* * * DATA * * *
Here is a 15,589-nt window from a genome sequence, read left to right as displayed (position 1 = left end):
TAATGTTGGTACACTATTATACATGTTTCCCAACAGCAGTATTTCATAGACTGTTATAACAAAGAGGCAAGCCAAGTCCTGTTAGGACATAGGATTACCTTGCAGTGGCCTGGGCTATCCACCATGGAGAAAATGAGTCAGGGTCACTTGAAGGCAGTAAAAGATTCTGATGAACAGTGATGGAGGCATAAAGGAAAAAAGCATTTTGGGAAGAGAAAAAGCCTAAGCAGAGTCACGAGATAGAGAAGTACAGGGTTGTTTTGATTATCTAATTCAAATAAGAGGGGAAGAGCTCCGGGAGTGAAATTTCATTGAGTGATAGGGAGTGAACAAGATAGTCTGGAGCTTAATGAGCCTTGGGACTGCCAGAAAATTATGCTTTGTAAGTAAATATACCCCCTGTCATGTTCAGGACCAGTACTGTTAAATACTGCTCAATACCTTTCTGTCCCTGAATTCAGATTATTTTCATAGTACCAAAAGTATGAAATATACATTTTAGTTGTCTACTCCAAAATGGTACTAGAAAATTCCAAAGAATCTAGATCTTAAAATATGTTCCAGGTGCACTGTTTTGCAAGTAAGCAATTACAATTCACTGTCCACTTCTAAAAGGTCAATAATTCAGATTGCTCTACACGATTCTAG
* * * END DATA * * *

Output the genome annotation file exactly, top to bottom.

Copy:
Here is a 15,589-nt window from a genome sequence, read left to right as displayed (position 1 = left end):
TAATGTTGGTACACTATTATACATGTTTCCCAACAGCAGTATTTCATAGACTGTTATAACAAAGAGGCAAGCCAAGTCCTGTTAGGACATAGGATTACCTTGCAGTGGCCTGGGCTATCCACCATGGAGAAAATGAGTCAGGGTCACTTGAAGGCAGTAAAAGATTCTGATGAACAGTGATGGAGGCATAAAGGAAAAAAGCATTTTGGGAAGAGAAAAAGCCTAAGCAGAGTCACGAGATAGAGAAGTACAGGGTTGTTTTGATTATCTAATTCAAATAAGAGGGGAAGAGCTCCGGGAGTGAAATTTCATTGAGTGATAGGGAGTGAACAAGATAGTCTGGAGCTTAATGAGCCTTGGGACTGCCAGAAAATTATGCTTTGTAAGTAAATATACCCCCTGTCATGTTCAGGACCAGTACTGTTAAATACTGCTCAATACCTTTCTGTCCCTGAATTCAGATTATTTTCATAGTACCAAAAGTATGAAATATACATTTTAGTTGTCTACTCCAAAATGGTACTAGAAAATTCCAAAGAATCTAGATCTTAAAATATGTTCCAGGTGCACTGTTTTGCAAGTAAGCAATTACAATTCACTGTCCACTTCTAAAAGGTCAATAATTCAGATTGCTCTACACGATTCTAG